Reading Boards

Today was a landmark day in the life of the daughter. She looked at a bus this evening, and without any prompting, started trying to read the number on it.

Most of today hadn’t been that great for her. She’s been battling a throat infection for a few days now, and has been largely unable to eat for the last couple of days because of which she had developed high fever today. As a result, we took her to hospital today, and it was on the way back from there that the landmark event happened.

Having got on to the bus at the starting point, we had the choice of seat, and obviously chose the best seat in the house – the seat right above the driver (I’m going to miss double decker buses when we move out of London). She was excited to be in a bus – every day on the way to her nursery, we pass by many buses, prompting her to exclaim “red bus!!” and expressing a desire to ride them. The nursery is five minutes walk away from home, so no such opportunity arises.

I must also mention that we live at a busy intersection, close to the Ealing Broadway “town centre”. From our living room window we can see lots of buses, and the numbers are easily recognisable (it helps that London buses have electronic number boards). And sometimes when Berry refuses to eat, her mother takes her to the window where they watch buses come and go, with one spoonful for each bus. Along the way, the wife reads out the bus numbers aloud to Berry. So far, though, Berry had never tried to read a bus number from our house window.

But sitting in a bus herself this evening, she “broke through”. Ahead of us was bus 427, which she read as “four seven”. I asked her what was in between 4 and 7, and she had no answer. Maybe she didn’t understand “between”.

A short distance later, there was bus 483 coming from the other side. She started with the 3 and then read the 8. And then the bus passed. And then there was bus E1 in front of us. Berry read it as “E”. I hadn’t known that she can recognise E. I know she knows all numbers, and A to D. So this was news to me. Getting her to read the number next to that was a challenge. 1 is a challenge for her since it looks like I. After much prompting, there was nothing, and I told her it was E1. Five minutes later, we encountered 427 again. This time she read in full, except that she called it “seven two four”.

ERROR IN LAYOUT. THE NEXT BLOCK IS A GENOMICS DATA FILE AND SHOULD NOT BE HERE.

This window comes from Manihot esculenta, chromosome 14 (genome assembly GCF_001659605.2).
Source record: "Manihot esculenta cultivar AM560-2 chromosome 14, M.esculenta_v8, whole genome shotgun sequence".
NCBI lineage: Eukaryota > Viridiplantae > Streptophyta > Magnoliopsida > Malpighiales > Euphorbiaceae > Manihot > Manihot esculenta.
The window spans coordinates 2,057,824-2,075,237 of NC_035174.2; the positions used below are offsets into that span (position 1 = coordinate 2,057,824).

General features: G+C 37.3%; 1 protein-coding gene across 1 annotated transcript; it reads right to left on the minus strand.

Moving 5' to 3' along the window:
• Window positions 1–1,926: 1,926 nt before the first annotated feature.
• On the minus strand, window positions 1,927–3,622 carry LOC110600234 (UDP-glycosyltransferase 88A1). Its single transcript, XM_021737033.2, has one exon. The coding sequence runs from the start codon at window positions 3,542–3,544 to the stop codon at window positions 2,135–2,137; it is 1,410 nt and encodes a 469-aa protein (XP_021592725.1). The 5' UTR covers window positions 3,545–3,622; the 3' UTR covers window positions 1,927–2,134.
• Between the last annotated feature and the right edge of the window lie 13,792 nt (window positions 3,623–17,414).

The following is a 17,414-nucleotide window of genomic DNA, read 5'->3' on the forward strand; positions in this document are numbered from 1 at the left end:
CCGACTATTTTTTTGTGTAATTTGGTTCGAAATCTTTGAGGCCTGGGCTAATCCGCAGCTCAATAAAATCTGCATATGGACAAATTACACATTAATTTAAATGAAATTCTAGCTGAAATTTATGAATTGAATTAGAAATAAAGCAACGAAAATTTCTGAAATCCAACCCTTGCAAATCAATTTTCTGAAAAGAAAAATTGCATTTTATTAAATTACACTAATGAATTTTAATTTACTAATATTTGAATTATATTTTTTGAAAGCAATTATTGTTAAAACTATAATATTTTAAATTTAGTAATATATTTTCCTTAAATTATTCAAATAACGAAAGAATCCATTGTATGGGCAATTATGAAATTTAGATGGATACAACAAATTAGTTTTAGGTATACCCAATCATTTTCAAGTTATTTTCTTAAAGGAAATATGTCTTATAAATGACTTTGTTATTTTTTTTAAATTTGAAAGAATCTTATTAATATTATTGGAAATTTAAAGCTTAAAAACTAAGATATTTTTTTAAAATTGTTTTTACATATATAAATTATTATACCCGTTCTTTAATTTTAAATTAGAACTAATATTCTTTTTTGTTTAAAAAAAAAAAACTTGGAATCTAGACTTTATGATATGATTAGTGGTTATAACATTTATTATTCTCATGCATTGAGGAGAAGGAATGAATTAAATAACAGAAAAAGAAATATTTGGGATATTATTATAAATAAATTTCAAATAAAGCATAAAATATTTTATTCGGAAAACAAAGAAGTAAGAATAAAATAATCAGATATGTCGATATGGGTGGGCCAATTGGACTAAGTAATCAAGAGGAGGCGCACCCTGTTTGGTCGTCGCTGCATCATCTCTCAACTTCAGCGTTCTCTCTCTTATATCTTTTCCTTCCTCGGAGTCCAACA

I grew up at a time when our lives were much less documented. The only solid memory I have of my childhood is this photo album, most of whose photos were taken by an uncle who had a camera, and whose camera had this feature to imprint the date on the photos. So I have a very clear idea about what I looked like at different ages, and what I did when, but the rest of my growing up years were a little fuzzy.

There is the odd memory, though. My grandfather’s younger brother, who lived next door, had a car (a Fiat 1100). I loved going on rides with him in that, and I used to sit between him and my grandfather. I don’t remember too many specific trips, but I know that my grandfather would make me read signboards from shops, and I would read them letter by letter.

My grandfather’s younger brother passed away when I was two years and seven months old. So I know that by the time I was that age, I was able to read letters from signboards.

It is only natural for us to benchmark our children’s growth to that of other people we know – ourselves, if possible, and if not, some cousins or friends’ children. Thus far, I had lacked a marker to know of whether Berry had “beaten me to it” at various life events. I know she started walking quicker than me, because my first year birthday photos show me trying to stand on my won. I know she spoke later than me because multiple people have told me I would speak sentences at the time of our housewarming (when I was a year and half old).

Thanks to the memory of going on rides with my grandfather’s brother, and reading signboards, I know that I would read them before I was two years seven months old (or maybe earlier, since I’m guessing I did it multiple times in his car else no one would’ve told me about it).

And today, at two years and two months, the daughter started reading numbers on surrounding buses. She doesn’t know the full alphabet yet, but this is a strong start!

I’m proud of her!

Flaneuring once again

So I wrote my Day Two report too early. A few minutes after I filed it, the daughter woke up and refused to eat the lunch I had got packed earlier. The prospect of feeding her and keeping her entertained meant that we decided to go out again. And we decided to revisit the historic city of Munich (Marienplatz and surrounding areas once again).

And what a difference some sun makes! Streets that were largely empty yesterday morning were full of people (most likely tourists) today. Restaurants and cafes had set up lots of tables right in the middle of the road (a bit like Les Rambles or Rambla de Catalunya in Barcelona). The street musicians seemed better. And the whole place seemed more welcoming.

After some walking with Berry in her baby carrier, I decided to set her down and let her lead the way. The bigger squares in the area (Marienplatz and Odeonplatz) seemed to be gearing up for some festival that will happen this weekend. Stages and temporary stalls had come up for that purpose. We walked past them when Berry said something to the effect that she wanted to eat.

We walked into a bakery, and when I wasn’t sure of what to buy, we walked out. Soon, Berry said more vehemently that she wanted to eat. I found a nice looking restaurant, and we went in.